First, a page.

Talanta Volume 99, 15 September 2012, Pages 558–565
Fecha de publicación :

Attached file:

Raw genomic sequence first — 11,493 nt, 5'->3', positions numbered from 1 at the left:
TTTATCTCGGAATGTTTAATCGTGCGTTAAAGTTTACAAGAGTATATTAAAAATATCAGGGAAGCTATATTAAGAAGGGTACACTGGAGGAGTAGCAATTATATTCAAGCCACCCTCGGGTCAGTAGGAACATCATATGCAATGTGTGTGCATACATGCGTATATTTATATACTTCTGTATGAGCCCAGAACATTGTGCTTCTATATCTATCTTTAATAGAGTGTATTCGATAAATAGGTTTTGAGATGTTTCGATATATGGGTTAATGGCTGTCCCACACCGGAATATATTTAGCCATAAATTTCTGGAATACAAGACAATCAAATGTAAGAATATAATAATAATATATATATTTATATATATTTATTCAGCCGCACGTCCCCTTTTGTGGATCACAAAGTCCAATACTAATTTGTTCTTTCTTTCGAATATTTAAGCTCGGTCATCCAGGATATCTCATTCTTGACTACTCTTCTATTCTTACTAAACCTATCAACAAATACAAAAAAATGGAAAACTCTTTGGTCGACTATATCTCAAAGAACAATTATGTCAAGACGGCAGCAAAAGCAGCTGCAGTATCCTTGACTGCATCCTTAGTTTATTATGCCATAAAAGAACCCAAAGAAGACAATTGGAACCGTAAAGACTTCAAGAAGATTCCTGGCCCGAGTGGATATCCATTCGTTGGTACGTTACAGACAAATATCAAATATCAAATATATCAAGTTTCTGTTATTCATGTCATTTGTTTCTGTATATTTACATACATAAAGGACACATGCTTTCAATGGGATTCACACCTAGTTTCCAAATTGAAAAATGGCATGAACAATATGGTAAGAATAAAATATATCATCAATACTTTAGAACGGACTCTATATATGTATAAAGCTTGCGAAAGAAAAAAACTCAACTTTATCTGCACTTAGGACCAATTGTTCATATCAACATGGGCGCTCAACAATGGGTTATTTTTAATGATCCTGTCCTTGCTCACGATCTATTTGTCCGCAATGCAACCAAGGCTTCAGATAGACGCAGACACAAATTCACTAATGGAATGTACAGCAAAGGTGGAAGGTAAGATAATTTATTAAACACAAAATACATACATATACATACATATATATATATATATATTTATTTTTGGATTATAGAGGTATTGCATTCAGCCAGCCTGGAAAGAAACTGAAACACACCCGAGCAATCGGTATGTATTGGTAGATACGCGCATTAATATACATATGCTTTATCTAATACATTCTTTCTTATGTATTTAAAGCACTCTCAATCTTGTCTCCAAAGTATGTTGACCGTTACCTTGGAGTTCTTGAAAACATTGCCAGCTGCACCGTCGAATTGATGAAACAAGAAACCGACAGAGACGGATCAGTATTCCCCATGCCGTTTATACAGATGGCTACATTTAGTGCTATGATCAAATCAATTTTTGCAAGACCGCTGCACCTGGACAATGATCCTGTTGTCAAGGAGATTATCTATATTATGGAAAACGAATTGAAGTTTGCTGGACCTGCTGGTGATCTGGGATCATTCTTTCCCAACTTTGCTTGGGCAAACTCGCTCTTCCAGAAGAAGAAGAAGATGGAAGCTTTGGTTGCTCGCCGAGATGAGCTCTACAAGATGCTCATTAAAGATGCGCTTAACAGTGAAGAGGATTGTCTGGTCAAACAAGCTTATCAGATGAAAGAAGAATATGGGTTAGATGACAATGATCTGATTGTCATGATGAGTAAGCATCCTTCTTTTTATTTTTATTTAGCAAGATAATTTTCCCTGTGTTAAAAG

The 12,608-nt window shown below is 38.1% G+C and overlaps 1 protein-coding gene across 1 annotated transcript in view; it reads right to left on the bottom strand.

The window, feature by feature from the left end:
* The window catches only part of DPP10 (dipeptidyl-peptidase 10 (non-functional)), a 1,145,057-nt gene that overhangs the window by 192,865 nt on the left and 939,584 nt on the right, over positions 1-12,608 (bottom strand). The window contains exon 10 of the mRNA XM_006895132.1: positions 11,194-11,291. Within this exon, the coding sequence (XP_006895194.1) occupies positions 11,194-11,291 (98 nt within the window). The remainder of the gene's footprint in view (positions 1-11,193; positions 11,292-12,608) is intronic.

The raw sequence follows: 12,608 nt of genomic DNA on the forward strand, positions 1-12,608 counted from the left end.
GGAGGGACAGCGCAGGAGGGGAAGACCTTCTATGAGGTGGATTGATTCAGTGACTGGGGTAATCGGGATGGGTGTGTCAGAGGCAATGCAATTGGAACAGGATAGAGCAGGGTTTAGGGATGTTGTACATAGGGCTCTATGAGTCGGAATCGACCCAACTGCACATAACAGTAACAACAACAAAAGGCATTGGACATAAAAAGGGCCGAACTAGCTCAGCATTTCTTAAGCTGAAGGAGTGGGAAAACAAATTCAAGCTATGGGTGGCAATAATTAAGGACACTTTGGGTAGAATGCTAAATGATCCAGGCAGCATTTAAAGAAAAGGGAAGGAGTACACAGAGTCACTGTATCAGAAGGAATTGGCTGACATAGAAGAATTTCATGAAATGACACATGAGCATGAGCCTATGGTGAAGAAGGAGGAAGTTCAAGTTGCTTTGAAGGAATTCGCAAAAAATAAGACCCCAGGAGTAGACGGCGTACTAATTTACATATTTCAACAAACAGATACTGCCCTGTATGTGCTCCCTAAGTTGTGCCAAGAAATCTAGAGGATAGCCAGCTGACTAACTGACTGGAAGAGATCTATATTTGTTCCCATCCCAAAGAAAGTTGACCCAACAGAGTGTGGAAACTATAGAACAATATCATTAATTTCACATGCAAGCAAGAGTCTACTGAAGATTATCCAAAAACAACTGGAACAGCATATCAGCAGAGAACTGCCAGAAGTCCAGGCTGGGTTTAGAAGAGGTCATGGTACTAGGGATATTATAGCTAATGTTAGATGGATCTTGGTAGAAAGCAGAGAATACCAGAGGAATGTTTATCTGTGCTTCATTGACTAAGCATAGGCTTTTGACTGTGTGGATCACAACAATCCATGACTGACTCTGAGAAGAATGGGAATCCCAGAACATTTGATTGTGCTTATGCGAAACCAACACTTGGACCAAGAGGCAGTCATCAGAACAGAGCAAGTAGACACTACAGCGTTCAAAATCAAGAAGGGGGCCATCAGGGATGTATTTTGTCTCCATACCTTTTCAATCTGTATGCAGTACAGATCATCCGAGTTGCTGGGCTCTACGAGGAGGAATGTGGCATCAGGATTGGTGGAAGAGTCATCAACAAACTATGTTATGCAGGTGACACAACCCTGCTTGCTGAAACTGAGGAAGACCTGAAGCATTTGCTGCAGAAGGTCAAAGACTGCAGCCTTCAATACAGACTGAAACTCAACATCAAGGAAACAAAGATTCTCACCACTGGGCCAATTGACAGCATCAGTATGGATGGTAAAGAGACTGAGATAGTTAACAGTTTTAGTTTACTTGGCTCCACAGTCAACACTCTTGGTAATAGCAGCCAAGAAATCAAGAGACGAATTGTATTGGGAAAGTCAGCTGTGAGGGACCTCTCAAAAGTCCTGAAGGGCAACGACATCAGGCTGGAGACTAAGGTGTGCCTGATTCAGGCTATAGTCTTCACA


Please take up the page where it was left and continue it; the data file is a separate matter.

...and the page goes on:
Near-infrared transmittance (NIT) spectroscopy was used to predict the percentage in weight of the fat, dry matter, protein and fat/dry matter contents in Zamorano cheeses, protected with a Designation of Origin by the European Union. A total of 42 cheeses submitted to official control were analysed by reference methods. Samples were scanned (850–1050 nm) and predictive equations were developed using Partial Least Squares regression with a cross-validation step. Eight pretreatments independent from the remaining calibration samples were first considered. The most adequate one was that performing the second derivative (using a Savitzky–Golay method with a nine-point window and a second-order polynomial) followed by the standard normal variate transformation. Percentages of the root mean square error in cross-validation, the coefficient of determination and the mean of the absolute value of relative errors found were, respectively, for fat (0.62; 96.16; 1.05), dry matter (0.76; 96.03; 0.83), protein (0.41; 97.82; 0.81) and the fat/dry matter ratio (0.61; 92.51; 0.66). At a 99% confidence level, the trueness of the NIT+PLS methods for fat, dry matter and protein was verified. The official regulation for Zamorano cheese demands minimum permitted limits on the percentages in weight for protein (25%), dry matter (55%) and the ratio of fat to dry matter (45%). The adaptation of both the decision limit and the detection capability to the case of a minimum permitted limit (CDα and CDβ, respectively) when a Partial Least Squares calibration is used has been applied for the first time for a food product protected by a Designation of Origin. The values of CDα with a probability of false non-compliance equal to 0.05 and of CDβ when, in addition, the probability of false compliance was equal to or less than 0.05, both provided by the corresponding NIT+PLS-based method, were, respectively, for protein (24.78%; 24.57%), dry matter (54.14%; 53.28%) and the fat/dry matter ratio (44.39%; 43.78%).